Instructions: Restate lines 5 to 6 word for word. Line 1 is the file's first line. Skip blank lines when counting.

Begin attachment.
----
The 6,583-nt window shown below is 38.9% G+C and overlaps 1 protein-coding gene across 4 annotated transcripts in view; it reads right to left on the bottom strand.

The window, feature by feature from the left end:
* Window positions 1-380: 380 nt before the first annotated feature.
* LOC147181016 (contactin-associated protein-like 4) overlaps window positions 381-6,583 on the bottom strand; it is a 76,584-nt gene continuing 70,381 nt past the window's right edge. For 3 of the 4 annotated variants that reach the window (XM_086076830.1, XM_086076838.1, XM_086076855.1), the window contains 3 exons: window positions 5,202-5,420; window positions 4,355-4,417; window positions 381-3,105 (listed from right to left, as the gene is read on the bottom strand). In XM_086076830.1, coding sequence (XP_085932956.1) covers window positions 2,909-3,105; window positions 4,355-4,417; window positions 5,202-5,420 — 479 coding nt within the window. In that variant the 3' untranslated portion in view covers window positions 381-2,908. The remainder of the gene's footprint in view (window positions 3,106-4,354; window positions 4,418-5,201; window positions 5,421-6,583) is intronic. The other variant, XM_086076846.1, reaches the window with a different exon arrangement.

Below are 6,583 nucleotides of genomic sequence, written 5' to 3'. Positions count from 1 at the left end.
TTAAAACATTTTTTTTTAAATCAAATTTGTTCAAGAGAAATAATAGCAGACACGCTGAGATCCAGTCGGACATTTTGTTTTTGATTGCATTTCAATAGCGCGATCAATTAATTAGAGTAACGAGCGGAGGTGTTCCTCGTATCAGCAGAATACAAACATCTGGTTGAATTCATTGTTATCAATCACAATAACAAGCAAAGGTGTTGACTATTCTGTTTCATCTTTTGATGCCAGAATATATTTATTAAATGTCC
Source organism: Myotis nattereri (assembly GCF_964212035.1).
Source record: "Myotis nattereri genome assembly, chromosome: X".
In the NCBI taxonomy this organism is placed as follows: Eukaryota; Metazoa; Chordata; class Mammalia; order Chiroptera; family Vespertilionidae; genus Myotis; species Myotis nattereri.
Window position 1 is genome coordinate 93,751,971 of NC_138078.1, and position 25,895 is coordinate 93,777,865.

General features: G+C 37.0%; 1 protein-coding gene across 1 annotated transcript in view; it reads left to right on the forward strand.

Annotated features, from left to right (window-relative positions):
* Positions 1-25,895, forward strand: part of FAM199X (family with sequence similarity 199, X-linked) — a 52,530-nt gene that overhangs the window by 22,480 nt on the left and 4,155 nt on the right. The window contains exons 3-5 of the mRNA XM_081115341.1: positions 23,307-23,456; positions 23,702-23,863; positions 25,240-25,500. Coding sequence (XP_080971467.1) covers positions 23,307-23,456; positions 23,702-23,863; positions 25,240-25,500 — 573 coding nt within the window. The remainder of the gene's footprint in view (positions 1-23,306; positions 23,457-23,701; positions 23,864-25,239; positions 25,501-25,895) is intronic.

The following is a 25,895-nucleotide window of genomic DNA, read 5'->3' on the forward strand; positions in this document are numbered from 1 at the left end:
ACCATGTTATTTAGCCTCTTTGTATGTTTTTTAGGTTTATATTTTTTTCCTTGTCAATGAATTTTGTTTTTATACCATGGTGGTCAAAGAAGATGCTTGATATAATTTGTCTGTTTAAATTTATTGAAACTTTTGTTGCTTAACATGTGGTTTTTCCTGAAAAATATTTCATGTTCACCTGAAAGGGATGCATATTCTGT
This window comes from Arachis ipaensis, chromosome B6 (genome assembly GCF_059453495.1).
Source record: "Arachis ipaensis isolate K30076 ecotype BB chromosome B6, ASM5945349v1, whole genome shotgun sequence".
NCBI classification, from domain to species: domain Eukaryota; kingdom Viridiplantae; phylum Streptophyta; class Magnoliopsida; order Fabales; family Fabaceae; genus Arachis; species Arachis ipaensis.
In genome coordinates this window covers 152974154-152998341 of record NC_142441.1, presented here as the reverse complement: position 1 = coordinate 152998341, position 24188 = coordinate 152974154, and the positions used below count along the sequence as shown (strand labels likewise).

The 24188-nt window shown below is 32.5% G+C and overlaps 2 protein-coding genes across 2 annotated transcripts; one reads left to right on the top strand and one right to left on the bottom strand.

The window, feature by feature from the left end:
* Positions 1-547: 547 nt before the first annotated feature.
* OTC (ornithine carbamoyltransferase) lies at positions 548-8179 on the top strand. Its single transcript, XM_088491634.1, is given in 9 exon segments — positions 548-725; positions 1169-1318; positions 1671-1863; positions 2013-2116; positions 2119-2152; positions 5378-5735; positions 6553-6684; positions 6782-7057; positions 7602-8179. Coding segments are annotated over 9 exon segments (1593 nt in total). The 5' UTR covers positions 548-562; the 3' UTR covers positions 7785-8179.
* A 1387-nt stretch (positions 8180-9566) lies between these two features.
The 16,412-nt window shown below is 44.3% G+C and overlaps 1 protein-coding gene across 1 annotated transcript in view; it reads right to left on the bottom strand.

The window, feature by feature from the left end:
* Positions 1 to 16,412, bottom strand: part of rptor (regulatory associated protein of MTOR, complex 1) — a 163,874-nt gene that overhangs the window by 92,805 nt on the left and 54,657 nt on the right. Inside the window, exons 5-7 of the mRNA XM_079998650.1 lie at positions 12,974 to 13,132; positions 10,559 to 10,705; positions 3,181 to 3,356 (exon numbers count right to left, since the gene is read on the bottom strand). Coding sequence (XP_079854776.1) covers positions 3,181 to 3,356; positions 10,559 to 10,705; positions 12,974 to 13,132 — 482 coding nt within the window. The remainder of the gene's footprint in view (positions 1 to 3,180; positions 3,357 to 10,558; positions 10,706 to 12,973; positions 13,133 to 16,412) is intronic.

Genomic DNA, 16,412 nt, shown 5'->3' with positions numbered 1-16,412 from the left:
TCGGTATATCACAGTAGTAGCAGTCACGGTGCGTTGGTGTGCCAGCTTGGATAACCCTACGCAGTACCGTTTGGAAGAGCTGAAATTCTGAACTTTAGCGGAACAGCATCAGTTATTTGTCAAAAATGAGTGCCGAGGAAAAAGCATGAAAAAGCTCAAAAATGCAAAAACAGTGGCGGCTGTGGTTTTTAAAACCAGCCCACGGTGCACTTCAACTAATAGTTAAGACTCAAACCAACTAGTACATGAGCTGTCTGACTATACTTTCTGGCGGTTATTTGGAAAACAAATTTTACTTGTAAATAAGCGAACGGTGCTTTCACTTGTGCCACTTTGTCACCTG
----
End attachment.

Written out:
Below are 6,583 nucleotides of genomic sequence, written 5' to 3'. Positions count from 1 at the left end.
TTAAAACATTTTTTTTTAAATCAAATTTGTTCAAGAGAAATAATAGCAGACACGCTGAGATCCAGTCGGACATTTTGTTTTTGATTGCATTTCAATAGCGCGATCAATTAATTAGAGTAACGAGCGGAGGTGTTCCTCGTATCAGCAGAATACAAACATCTGGTTGAATTCATTGTTATCAATCACAATAACAAGCAAAGGTGTTGACTATTCTGTTTCATCTTTTGATGCCAGAATATATTTATTAAATGTCC